Stuart's Reviews > Martial Arts Are Not Just for Kicking Butt: An Anthology of Writing on Martial Arts

Martial Arts Are Not Just for Kicking Butt by Jennifer Lee
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Oct 28, 14

bookshelves: encyclopedia-reference-martial-arts, stories-martial-arts, a-review
Recommended for: Capoeira (Angola & Regional) Students, Aikido Students, Female Boxers, North Atlantic Pub. fans
Read from August 28 to 31, 2014 — I own a copy, read count: 2

A book with skydiving potential, but its "chute" never opens fully.

Editors Antonio Cuevas and Jennifer Lee have done a difficult job. Almost a third of the anthology stories are written by well-known North Atlantic writers (Almeida, Gilby aka Robert Smith, Heckler, Sieh, Wiley, etc.). A true kaleidoscope of very different perspectives from many practices and arts; Aikido, Boxing, Capoeira, Escrima, Iaijutsu, Jeet Kune Do, Tai Chi Chuan.

Each story carries its own seeds. The exploration of Rene Denfeld's experience as a female boxer is somewhat uncommon but, an extremely well written story. Editors Cuevas and Lee hint at the fundamental purpose(s) of these accounts in the Introduction (pp. xii) "... Understanding your minds will and your bodies strength, your range of limitations and possibilities are the foremost challenges of practicing martial arts..."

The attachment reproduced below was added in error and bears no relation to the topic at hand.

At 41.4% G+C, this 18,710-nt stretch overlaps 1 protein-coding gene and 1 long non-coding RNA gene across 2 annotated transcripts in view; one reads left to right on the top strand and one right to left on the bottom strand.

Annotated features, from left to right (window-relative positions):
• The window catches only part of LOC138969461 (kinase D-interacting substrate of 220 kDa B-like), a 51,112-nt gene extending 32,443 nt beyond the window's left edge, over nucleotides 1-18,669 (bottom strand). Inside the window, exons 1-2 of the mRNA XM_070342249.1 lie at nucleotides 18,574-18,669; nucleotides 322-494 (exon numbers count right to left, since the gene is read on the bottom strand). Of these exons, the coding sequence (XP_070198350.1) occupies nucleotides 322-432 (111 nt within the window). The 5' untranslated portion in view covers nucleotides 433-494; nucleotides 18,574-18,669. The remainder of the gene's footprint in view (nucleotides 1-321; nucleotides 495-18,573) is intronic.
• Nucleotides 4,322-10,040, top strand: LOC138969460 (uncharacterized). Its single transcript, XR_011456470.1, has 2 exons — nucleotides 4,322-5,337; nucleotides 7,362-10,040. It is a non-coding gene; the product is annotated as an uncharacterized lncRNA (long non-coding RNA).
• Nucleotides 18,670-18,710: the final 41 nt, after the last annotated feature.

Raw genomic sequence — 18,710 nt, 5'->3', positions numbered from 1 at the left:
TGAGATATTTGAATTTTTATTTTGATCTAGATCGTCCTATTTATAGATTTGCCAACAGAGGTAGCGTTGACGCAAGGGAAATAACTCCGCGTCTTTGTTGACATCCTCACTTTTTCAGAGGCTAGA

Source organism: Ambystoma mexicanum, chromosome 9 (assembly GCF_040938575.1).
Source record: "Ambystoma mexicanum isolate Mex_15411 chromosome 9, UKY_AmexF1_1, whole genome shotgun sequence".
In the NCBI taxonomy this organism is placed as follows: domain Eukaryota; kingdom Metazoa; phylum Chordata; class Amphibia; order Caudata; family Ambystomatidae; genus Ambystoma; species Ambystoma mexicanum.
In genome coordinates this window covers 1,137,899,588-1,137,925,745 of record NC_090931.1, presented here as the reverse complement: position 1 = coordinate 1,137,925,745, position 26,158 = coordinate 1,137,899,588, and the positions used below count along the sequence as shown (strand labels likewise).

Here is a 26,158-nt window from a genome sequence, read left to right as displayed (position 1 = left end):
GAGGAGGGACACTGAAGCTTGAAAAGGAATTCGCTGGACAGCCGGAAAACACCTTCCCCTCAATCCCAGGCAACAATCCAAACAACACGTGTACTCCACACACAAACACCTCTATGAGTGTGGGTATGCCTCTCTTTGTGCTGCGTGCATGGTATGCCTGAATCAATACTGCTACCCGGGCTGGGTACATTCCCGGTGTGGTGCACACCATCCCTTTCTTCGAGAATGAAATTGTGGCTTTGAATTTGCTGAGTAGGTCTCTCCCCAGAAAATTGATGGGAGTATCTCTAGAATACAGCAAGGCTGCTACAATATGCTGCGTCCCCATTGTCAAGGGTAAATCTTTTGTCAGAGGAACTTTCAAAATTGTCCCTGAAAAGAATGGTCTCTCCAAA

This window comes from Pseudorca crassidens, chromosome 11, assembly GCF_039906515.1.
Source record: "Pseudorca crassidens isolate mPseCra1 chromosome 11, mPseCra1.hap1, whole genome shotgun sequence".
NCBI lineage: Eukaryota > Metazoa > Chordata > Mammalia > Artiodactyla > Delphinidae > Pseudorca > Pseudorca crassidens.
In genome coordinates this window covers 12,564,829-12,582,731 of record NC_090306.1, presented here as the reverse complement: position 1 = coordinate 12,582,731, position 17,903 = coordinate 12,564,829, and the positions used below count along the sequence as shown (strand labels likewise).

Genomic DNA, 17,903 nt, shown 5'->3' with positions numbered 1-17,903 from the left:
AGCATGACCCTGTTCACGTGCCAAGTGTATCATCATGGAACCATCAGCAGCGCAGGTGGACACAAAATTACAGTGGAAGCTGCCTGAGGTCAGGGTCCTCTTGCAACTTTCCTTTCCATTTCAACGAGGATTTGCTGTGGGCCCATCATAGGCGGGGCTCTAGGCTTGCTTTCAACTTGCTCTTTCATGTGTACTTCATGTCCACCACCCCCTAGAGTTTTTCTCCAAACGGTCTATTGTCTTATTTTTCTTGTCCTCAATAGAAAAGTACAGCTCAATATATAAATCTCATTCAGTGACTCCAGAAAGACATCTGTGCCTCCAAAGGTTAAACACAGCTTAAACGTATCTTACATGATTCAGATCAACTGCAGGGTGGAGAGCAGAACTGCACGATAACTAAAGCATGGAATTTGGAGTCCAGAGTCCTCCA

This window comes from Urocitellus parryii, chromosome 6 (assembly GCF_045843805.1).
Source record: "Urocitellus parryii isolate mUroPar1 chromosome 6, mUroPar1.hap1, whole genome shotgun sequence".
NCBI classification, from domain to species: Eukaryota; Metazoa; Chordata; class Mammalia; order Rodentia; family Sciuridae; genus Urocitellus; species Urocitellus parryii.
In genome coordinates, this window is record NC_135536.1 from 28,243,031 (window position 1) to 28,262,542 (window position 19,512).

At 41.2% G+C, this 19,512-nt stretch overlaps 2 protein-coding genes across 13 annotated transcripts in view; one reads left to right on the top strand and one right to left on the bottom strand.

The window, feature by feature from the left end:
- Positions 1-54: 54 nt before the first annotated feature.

Unfortunately, much of this publication is never quite that sharp again nor as clear. Several stories are far weaker than the others. "External and Internal" by Ron Sieh is one glaring example. Sieh's philosophical discussions used drawings where the correct medium was the written word. While most other authors in this compilation were credible and often potent with their command of words, Sieh's drawings are a weak substitute.

Another of the far weaker contributions was "Terry Dobson Yawns in Slumber" by Miki Ross. The work by Ross appears part eulogy, and part biography. A candid but wickedly unflattering story. Ross's description of Mr. Dobson's meaningful decline is puzzling. What value or purpose frankly does describing the severe decline of a famous Aikido practitioner hold for any reader?

Some stories take root, others do not. Works of a similar, haphazard flavor might be Women in the Martial Arts Women in the Martial Arts by Carol Wiley. Wiley's stories are far stronger, if at times almost as disjointed.
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10/28/2014 marked as: read

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